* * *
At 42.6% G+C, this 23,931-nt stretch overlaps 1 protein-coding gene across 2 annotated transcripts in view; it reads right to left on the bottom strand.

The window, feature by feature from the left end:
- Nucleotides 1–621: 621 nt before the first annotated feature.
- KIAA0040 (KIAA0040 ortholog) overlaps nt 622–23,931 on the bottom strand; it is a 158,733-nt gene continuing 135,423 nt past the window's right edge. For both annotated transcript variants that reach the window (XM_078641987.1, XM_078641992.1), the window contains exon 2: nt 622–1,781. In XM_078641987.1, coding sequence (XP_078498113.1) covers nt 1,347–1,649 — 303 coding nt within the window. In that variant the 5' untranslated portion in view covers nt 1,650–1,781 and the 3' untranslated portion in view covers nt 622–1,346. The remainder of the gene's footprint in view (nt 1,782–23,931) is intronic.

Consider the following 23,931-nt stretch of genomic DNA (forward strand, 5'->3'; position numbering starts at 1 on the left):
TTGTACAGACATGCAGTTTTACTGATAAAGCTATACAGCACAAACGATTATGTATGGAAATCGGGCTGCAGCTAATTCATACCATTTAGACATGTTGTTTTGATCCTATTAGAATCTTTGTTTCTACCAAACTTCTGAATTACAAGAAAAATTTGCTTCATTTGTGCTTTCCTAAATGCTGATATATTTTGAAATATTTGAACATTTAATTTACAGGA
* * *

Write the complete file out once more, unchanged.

At 42.6% G+C, this 23,931-nt stretch overlaps 1 protein-coding gene across 2 annotated transcripts in view; it reads right to left on the bottom strand.

The window, feature by feature from the left end:
- Nucleotides 1–621: 621 nt before the first annotated feature.
- KIAA0040 (KIAA0040 ortholog) overlaps nt 622–23,931 on the bottom strand; it is a 158,733-nt gene continuing 135,423 nt past the window's right edge. For both annotated transcript variants that reach the window (XM_078641987.1, XM_078641992.1), the window contains exon 2: nt 622–1,781. In XM_078641987.1, coding sequence (XP_078498113.1) covers nt 1,347–1,649 — 303 coding nt within the window. In that variant the 5' untranslated portion in view covers nt 1,650–1,781 and the 3' untranslated portion in view covers nt 622–1,346. The remainder of the gene's footprint in view (nt 1,782–23,931) is intronic.

Consider the following 23,931-nt stretch of genomic DNA (forward strand, 5'->3'; position numbering starts at 1 on the left):
TTGTACAGACATGCAGTTTTACTGATAAAGCTATACAGCACAAACGATTATGTATGGAAATCGGGCTGCAGCTAATTCATACCATTTAGACATGTTGTTTTGATCCTATTAGAATCTTTGTTTCTACCAAACTTCTGAATTACAAGAAAAATTTGCTTCATTTGTGCTTTCCTAAATGCTGATATATTTTGAAATATTTGAACATTTAATTTACAGGA